4) They like to control and manipulate others
The majority of people achieve things by working with others: through cooperation
and friendship among equals. Narcissists tend to get what they want through control
and manipulation, often by playing “games”. A famous one is “triangulation” – getting
two people to compete for their affection, and then playing them off against each
other. Another is playing the victim. Typically, they enjoy controlling and manipulating
others for its own sake – as a way to feel powerful, to “win”. True to form, this
means that the other person “loses”. A narcissist could suck the life out of Tigger.
If you have genuinely the best will in the world, yet you are forced to walk on eggshells,
or change your behaviour, just to avoid upsetting someone for ridiculous reasons
– whether this is spoken or unspoken – this is a sign of possible controlling behaviour.
5) They need a punch bag
To a narcissist, suffering means losing; it is simply unfair to them personally,
so somebody has to pay. In order to even things out, they will intentionally make
somebody else suffer. To this end, normally, somebody in their life is nominated
as a habitual “punch bag”. This is often a child or spouse. This way, human beings
are deliberately damaged; decades may be lost; lives ruined. This bullying behaviour
is a normal defense mechanism of narcissists, and so it tends to be manifested most
when they are suffering or feeling stressed.
It is very common for a narcissistic parent to withhold food from his or her child.
6) Underachievement and fear of failure
Not all, by any means, but a significant subset of narcissists can be seen to be
underachievers, to fail to live up to their talents. This may be for several reasons:
They fear losing. To a narcissist, failure is seen as a humiliating defeat in the
war of life, so many will refuse to embark on anything at which they might not succeed.
This can lead to a negative attitude to life and a cynicism towards ambition.
Many narcissists cannot stand for somebody around them to succeed, especially when
they themselves are an underachiever, and consequently, they are willing to sabotage
the efforts of others, even when it hurts the narcissist’s own interests. Typically,
others might wonder if the narcissist is insane, when it becomes clear that they
do not care if they bring the roof down on everyone’s head.
Lack of a support system, through driving away allies, because of a competitive attitude,
can lead narcissists to underachieve in life.
7) Black and white: if you’re not with me, you’re against me
Everything that is not me is dirt.
Patient of Karl Abraham
It is usual for narcissists to take an extreme “them and us” attitude: anyone different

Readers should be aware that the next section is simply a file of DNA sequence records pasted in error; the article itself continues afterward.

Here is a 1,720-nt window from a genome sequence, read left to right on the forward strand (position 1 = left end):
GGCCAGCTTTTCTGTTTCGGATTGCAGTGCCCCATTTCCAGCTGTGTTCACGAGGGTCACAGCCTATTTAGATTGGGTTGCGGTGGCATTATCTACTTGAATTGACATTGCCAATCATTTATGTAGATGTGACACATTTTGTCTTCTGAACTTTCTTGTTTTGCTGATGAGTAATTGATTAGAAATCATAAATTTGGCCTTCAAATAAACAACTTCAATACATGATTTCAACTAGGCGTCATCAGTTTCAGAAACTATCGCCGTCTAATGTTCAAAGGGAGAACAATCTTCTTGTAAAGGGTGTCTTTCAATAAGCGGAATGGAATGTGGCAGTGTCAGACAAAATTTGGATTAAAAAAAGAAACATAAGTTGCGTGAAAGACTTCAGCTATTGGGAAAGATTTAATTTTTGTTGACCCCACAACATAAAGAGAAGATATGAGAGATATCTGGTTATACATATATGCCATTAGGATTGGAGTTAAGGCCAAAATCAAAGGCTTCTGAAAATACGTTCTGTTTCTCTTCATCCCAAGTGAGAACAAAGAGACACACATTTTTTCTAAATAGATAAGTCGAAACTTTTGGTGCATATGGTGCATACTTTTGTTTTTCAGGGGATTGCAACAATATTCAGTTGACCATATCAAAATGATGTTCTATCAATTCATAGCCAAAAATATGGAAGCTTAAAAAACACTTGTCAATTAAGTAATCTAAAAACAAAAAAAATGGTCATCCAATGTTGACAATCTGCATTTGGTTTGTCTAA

from them can be seen as worthless, defective or evil. This makes sense if we refer
to the war metaphor, where my enemy is my rubbish. It’s a bleak, unhappy view of
Cooperative identity: a hypothesis
controlling others is how I validate my own sense of self-worth.
ME Thomas – “Confessions of a Sociopath”
Shame is a moral emotion, but it is self-centred rather than other-centred. It is
part of having a “cooperative identity”. A cooperative identity has both a public
and a personal aspect. Publicly, it is defined as how cooperative you are evaluated
to be by the people who know you: your public reputation as a cooperative team player.
If the world sees us as bad then we can feel shame. If the world sees us as good
then this is a source of self-esteem.
The personal cooperative identity can be seen as an internalised version of the public
one. This is a standard which we feel we must live up to, a judgement of our self-worth.
If we see ourselves as bad then our conscience troubles us. If we see ourselves
as good then this is a source of self-esteem.
Narcissists are notoriously prone to shame and shame-based depression, and their
self-esteem is known to be fragile and dependent on the admiration of others.
The current hypothesis is that narcissists are somewhat lacking in a conscience,
along with lacking in the genes for cooperation. This has two consequences: 1) the
conscience is not available as a source of self-esteem; 2) narcissists are therefore
entirely dependent on external validation for their self-esteem.
Narcissists are also prone to feelings of humiliation and that others are attacking
them. This is natural if one lives in a state of low-level war with the world: everyone
is a potential enemy, especially those one has wronged. A personal slight, or even
a failure to be acknowledged, etc., is a victory by the enemy, and is naturally felt
much more keenly by a narcissist than by a cooperative person with innately healthy